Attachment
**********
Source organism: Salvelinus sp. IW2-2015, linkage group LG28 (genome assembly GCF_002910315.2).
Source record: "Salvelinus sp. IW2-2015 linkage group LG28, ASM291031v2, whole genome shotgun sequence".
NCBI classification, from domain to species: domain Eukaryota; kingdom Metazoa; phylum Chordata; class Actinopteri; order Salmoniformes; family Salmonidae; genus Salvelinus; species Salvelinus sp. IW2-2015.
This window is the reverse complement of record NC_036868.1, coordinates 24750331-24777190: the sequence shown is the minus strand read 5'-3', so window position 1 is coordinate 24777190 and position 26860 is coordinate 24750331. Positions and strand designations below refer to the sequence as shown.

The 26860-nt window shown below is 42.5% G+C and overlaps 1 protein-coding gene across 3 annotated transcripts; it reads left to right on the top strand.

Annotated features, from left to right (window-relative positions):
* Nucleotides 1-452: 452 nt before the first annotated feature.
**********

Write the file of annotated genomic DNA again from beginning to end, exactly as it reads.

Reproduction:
Source organism: Salvelinus sp. IW2-2015, linkage group LG28 (genome assembly GCF_002910315.2).
Source record: "Salvelinus sp. IW2-2015 linkage group LG28, ASM291031v2, whole genome shotgun sequence".
NCBI classification, from domain to species: domain Eukaryota; kingdom Metazoa; phylum Chordata; class Actinopteri; order Salmoniformes; family Salmonidae; genus Salvelinus; species Salvelinus sp. IW2-2015.
This window is the reverse complement of record NC_036868.1, coordinates 24750331-24777190: the sequence shown is the minus strand read 5'-3', so window position 1 is coordinate 24777190 and position 26860 is coordinate 24750331. Positions and strand designations below refer to the sequence as shown.

The 26860-nt window shown below is 42.5% G+C and overlaps 1 protein-coding gene across 3 annotated transcripts; it reads left to right on the top strand.

Annotated features, from left to right (window-relative positions):
* Nucleotides 1-452: 452 nt before the first annotated feature.